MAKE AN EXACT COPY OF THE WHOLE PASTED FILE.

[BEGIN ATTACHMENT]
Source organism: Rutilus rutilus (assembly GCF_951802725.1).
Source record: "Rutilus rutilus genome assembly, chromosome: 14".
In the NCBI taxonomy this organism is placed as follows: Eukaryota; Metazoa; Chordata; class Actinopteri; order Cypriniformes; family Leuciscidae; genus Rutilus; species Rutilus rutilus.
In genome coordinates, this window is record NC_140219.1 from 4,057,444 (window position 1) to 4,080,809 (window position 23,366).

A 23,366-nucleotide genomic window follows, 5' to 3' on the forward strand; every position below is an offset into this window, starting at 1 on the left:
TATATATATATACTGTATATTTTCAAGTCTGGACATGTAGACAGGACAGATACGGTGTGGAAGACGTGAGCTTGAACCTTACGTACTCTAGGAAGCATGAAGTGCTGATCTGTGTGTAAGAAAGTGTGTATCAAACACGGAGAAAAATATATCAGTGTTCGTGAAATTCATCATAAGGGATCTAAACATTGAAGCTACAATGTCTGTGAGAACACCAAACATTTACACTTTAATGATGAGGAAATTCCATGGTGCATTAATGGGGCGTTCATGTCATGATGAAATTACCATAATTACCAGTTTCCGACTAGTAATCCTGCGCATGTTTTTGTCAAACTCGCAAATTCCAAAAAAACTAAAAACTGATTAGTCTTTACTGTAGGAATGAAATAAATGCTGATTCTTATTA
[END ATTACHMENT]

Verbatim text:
Source organism: Rutilus rutilus (assembly GCF_951802725.1).
Source record: "Rutilus rutilus genome assembly, chromosome: 14".
In the NCBI taxonomy this organism is placed as follows: Eukaryota; Metazoa; Chordata; class Actinopteri; order Cypriniformes; family Leuciscidae; genus Rutilus; species Rutilus rutilus.
In genome coordinates, this window is record NC_140219.1 from 4,057,444 (window position 1) to 4,080,809 (window position 23,366).

A 23,366-nucleotide genomic window follows, 5' to 3' on the forward strand; every position below is an offset into this window, starting at 1 on the left:
TATATATATATACTGTATATTTTCAAGTCTGGACATGTAGACAGGACAGATACGGTGTGGAAGACGTGAGCTTGAACCTTACGTACTCTAGGAAGCATGAAGTGCTGATCTGTGTGTAAGAAAGTGTGTATCAAACACGGAGAAAAATATATCAGTGTTCGTGAAATTCATCATAAGGGATCTAAACATTGAAGCTACAATGTCTGTGAGAACACCAAACATTTACACTTTAATGATGAGGAAATTCCATGGTGCATTAATGGGGCGTTCATGTCATGATGAAATTACCATAATTACCAGTTTCCGACTAGTAATCCTGCGCATGTTTTTGTCAAACTCGCAAATTCCAAAAAAACTAAAAACTGATTAGTCTTTACTGTAGGAATGAAATAAATGCTGATTCTTATTA